ILO and Globalization

As a regional follow-up to the recent report of the World Commission on the Social Dimension of Globalization (WCSDG) entitled “A Fair Globalization: Creating Opportunities for All”, ILO held a workshop in Beirut in May 2003 which explored “The Social Dimension of Globalization in the Arab Region”. Another follow-up meeting of experts in the Arab region. “Towards A Fair Globalization: A Regional Perspective” was convened in Amman from 24-25 September, 2005. This regional meeting focused on few interlinked objectives: Presentation of the report of the WCSDG and debating its findings and recommendations; discussing the relevance of the findings and recommendations of the report to the Arab region; and assessing the regional priority issues as they relate to globalization and to the WCSDG report. Within this context, the meeting tackled issues of governance, political reform and decent work in the Arab region, not only in general terms but also with special reference to the following sub-themes: Youth and Gender, Informal Economy and Poverty, Migrant Workers and Information Technology, competitiveness and Decent Work.

Objectives of the Meeting

This meeting builds on the outcome of the international and global conferences, and will therefore focus on action to promote a globalization with a social development content. In this context, the meeting will offer a multifaceted perspective on the impact of globalization on Arab societies. Within this framework, the meeting aims to:

1.         Provide a forum for experts to meet and exchange views on the impact of globalization on the social situation in the Arab region;

2.         Identify the major factors of globalization affecting the social situation in the Arab region, and the primary issues and challenges emanating from this process;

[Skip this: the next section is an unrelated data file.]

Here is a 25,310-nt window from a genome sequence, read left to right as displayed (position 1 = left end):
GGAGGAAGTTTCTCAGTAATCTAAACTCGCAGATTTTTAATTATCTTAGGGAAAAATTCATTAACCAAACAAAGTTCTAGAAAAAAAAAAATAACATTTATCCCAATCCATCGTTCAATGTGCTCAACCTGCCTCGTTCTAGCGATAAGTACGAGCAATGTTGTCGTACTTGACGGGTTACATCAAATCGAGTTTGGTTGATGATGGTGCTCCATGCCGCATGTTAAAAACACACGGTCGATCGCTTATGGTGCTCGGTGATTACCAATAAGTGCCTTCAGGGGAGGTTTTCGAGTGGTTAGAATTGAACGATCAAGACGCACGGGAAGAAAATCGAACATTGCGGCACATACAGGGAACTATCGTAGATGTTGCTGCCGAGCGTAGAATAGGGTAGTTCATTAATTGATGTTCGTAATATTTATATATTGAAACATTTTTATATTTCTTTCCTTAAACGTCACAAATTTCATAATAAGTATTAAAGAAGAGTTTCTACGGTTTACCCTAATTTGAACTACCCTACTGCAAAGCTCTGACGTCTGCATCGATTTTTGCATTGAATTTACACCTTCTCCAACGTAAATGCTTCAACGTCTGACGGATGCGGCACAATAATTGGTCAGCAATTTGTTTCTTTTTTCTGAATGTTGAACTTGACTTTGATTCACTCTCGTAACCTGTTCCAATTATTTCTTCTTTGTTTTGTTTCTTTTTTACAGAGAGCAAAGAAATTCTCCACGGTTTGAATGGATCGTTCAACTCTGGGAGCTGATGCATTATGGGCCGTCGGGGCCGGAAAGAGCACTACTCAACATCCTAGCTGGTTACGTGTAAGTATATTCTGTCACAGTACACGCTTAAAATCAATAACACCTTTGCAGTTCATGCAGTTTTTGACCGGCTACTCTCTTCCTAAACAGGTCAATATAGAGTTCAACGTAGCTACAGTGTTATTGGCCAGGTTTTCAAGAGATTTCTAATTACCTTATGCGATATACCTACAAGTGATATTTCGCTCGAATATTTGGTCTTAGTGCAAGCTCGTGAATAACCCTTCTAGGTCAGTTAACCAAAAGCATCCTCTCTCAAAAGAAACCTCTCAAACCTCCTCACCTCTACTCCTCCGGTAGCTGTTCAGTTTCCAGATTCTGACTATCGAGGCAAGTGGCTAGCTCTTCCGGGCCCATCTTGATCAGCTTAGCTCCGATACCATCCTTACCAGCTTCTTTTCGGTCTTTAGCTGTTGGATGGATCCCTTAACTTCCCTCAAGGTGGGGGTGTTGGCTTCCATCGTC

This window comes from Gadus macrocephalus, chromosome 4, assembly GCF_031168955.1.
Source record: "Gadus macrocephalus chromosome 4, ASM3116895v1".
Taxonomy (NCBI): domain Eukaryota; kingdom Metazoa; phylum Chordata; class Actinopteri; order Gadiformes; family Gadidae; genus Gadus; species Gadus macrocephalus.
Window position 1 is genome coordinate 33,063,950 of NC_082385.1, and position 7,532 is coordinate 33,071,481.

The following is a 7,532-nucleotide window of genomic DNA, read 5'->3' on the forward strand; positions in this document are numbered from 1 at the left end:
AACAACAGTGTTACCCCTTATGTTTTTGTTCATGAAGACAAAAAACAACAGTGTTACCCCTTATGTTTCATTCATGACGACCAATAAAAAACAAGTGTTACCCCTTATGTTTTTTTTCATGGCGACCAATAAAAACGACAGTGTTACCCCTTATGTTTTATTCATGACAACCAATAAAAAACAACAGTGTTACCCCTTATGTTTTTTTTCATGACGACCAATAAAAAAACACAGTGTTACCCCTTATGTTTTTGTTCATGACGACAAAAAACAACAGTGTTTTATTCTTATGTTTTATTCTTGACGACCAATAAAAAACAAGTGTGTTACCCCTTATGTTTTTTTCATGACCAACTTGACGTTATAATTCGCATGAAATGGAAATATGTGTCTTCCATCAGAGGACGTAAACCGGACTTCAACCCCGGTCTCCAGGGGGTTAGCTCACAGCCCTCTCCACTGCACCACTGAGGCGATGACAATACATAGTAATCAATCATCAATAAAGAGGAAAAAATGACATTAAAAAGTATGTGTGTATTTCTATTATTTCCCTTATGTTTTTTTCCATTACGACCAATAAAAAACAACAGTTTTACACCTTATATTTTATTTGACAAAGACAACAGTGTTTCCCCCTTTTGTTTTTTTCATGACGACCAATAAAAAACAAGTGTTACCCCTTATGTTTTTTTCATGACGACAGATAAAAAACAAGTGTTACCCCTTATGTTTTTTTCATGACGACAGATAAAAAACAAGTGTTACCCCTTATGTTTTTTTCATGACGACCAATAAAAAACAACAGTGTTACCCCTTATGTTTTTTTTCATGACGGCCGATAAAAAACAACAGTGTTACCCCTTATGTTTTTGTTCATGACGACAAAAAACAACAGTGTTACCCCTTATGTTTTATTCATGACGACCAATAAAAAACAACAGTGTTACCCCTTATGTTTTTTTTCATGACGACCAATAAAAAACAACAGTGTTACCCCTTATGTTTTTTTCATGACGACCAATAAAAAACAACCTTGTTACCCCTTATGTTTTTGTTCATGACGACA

3.                  Answer questions about how and in what way the Arab countries can maximize the benefits and minimize the costs of globalization;

4.         Recommend an approach which promotes equity and social inclusion enabling Arab countries and societies to cope with globalization and make use of its opportunities.

Tracks and Issues

To meet the above-mentioned objectives, the meeting will address the impact of globalization on the Arab region, and the issues/challenges facing it, with a view to offering a multifaceted perspective on the social dimension and the social consequences of globalization. The meeting will also propose policy responses to meet such challenges. For this purpose, the thematic papers are planned for presentation under the following tracks:

1-         Globalization and Arab Society:

Impact of globalization on Arab society: Challenges and opportunities;
The Economic context of globalization in the Arab Countries.

2-         Social Impact of globalization:  

i-                   Globalization, poverty and inequality in the Arab region;
Globalization, vulnerable groups and social exclusion in the Arab region;
Globalization and Arab culture.

3-         Globalization and social issues:

Information Communication Technology (ICT) and social development in the Arab region;
Globalization ,governance and the changing role of the State in the Arab region: new perspectives;
Globalization and social protection in the Arab region.

4-         The way ahead: Conclusions and recommendations.

Participation

Participation in the meeting is open to eminent experts from government agencies, and civil society. The meeting will be attended by 30-40 experts reflecting a multidisciplinary orientation in their areas of specialization and a cross section of stakeholders.

Date, Venue and Language

The meeting is scheduled to be held in Beirut, Lebanon, from 19-21 December 2005, and will be conducted in Arabic.


[1] UNDP Human Development Report, 1999.

[2] World Commission on the Social Dimension of Globalization; A Fair Globalization: Creating Opportunities for All, p.5

[3] The World Development Report 2006: Equity and development, notes, “By equity we mean that individuals should have equal opportunities to pursue a life of their choosing and be spared from extreme deprivation in outcomes”, World Bank, page 2.

[4] ESCWA countries includes: Bahrain, Egypt, Iraq, Jordan, Kuwait, Lebanon, Oman, Palestine, Qatar, Saudi Arabia, Syria, United Arab Emirates and Yemen.